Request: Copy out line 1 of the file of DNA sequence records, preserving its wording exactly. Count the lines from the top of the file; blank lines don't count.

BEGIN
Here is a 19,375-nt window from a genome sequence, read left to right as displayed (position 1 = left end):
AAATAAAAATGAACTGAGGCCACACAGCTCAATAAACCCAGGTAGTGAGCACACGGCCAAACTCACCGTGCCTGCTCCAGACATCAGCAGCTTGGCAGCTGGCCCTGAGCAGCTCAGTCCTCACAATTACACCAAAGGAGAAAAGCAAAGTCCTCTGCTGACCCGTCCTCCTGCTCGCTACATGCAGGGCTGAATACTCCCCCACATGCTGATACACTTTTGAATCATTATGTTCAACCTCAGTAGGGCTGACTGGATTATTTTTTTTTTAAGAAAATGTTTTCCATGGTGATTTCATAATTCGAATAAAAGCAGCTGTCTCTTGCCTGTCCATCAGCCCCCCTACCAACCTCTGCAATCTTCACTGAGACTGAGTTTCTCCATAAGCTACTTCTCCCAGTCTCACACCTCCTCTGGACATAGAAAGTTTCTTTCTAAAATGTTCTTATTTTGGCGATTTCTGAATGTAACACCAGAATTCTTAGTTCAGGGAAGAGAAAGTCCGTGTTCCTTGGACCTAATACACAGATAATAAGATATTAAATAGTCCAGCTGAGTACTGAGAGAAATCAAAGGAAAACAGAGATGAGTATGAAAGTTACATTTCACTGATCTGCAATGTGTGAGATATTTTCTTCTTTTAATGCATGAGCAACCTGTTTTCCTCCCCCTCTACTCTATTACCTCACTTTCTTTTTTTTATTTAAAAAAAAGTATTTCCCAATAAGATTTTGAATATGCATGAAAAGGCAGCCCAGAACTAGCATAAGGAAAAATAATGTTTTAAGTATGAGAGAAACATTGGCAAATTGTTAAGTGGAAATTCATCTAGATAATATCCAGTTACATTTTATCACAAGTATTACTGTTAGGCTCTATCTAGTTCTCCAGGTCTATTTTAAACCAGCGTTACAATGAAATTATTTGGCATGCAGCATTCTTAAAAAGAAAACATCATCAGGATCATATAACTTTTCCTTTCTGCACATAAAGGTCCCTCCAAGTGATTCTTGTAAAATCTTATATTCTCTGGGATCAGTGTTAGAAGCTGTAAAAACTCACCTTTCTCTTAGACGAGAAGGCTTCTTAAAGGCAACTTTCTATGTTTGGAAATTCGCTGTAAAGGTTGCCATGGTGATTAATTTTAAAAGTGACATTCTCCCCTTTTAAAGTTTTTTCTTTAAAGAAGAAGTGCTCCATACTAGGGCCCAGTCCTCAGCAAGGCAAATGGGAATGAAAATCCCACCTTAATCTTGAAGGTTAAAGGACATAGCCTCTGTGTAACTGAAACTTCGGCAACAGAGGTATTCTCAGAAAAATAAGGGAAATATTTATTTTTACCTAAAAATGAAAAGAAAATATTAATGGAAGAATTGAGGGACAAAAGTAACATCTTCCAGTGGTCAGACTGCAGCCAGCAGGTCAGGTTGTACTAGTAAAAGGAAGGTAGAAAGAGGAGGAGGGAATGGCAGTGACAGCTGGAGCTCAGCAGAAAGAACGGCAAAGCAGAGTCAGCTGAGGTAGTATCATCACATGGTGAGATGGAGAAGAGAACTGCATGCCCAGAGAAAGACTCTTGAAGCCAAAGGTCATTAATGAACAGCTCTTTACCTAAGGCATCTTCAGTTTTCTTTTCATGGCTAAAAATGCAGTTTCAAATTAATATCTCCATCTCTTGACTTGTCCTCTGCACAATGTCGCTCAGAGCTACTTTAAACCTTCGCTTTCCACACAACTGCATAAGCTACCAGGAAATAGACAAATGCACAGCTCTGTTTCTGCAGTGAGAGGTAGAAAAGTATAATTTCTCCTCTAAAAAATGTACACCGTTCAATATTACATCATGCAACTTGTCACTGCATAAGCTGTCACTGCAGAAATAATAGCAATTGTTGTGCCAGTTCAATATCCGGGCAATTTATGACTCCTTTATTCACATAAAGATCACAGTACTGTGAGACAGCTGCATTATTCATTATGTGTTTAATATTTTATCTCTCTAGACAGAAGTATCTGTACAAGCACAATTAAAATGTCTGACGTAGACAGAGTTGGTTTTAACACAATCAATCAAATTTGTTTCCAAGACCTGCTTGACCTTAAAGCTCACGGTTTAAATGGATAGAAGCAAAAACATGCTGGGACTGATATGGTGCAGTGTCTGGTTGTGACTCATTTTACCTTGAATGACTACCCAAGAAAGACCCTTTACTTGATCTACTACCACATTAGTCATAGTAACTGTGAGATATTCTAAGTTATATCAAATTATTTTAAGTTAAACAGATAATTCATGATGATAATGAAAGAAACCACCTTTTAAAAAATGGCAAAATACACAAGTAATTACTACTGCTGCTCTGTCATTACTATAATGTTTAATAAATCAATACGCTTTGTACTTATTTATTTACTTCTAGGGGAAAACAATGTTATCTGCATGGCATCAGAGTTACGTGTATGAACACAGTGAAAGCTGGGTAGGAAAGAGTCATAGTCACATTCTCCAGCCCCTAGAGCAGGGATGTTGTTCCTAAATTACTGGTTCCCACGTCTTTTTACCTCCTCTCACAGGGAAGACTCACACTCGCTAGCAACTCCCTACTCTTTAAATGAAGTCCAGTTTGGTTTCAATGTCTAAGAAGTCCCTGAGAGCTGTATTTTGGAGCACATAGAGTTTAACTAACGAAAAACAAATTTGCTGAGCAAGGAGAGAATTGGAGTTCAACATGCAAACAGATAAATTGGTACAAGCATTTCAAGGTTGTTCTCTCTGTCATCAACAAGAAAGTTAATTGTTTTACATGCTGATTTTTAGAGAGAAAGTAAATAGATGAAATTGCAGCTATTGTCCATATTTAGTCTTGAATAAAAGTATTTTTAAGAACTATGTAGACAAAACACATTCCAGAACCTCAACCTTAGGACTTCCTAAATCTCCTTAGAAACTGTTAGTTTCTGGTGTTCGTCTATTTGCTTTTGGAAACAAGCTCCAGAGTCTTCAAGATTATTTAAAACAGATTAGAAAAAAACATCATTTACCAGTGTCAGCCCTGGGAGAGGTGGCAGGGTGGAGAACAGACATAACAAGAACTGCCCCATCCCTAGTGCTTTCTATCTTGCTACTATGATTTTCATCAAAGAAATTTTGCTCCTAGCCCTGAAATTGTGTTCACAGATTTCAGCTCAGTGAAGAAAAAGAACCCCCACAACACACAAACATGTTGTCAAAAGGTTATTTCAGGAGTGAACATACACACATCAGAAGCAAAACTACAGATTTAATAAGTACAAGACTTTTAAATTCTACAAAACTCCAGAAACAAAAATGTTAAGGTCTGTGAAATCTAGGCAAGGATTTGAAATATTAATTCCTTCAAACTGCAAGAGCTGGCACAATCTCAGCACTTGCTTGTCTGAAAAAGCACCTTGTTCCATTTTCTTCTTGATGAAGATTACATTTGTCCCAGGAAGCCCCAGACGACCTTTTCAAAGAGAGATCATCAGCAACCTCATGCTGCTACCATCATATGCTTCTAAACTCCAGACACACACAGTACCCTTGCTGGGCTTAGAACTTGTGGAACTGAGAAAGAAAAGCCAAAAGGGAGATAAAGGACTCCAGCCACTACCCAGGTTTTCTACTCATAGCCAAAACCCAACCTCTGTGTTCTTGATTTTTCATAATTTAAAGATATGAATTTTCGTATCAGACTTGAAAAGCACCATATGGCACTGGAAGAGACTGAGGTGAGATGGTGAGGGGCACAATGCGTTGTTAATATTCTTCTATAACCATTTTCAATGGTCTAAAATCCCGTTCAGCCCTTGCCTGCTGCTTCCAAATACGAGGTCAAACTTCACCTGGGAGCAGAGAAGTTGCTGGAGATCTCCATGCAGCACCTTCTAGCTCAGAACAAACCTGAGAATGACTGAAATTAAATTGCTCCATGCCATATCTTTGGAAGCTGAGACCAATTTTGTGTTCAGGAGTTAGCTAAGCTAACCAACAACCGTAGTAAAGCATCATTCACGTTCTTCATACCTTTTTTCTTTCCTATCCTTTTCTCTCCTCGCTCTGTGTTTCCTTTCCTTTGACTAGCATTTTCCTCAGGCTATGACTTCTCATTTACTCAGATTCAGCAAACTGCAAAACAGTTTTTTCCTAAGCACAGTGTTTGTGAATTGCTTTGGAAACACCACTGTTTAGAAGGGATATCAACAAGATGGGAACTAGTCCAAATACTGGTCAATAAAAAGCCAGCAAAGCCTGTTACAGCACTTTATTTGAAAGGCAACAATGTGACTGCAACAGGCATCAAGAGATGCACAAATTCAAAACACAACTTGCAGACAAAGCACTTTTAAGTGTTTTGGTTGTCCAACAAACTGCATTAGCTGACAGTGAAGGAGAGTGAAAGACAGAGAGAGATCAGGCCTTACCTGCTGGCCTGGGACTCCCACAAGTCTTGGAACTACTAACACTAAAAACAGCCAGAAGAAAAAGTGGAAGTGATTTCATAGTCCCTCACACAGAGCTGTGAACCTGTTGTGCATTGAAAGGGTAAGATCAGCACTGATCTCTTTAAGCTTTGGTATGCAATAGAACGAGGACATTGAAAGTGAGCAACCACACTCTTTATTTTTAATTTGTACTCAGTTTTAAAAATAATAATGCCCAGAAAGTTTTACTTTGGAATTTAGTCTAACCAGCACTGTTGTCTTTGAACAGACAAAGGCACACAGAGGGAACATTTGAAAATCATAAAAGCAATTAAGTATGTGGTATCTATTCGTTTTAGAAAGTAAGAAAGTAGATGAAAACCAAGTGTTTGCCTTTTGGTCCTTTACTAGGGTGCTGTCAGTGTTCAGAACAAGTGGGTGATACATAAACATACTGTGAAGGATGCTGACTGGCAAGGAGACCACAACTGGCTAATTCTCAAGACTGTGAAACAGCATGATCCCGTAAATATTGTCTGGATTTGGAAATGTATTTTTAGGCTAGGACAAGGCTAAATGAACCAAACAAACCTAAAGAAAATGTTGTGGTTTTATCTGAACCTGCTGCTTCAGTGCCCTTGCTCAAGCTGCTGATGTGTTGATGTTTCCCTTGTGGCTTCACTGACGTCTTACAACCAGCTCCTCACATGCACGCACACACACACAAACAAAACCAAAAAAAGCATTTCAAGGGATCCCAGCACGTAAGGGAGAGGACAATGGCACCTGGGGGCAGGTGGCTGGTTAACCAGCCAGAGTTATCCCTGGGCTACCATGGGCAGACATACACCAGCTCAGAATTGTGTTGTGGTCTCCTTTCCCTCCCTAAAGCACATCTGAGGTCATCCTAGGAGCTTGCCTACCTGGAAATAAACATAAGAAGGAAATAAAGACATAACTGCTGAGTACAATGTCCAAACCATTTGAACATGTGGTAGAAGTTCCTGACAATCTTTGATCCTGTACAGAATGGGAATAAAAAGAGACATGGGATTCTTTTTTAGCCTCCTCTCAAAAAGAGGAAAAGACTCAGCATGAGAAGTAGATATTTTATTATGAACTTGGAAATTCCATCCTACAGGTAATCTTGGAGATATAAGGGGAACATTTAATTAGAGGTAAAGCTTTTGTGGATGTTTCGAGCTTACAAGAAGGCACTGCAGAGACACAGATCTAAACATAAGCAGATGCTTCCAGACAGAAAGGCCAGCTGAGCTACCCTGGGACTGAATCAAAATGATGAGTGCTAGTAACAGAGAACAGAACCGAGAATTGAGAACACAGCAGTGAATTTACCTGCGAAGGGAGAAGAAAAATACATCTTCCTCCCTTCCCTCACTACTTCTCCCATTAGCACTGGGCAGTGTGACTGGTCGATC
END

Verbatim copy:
Here is a 19,375-nt window from a genome sequence, read left to right as displayed (position 1 = left end):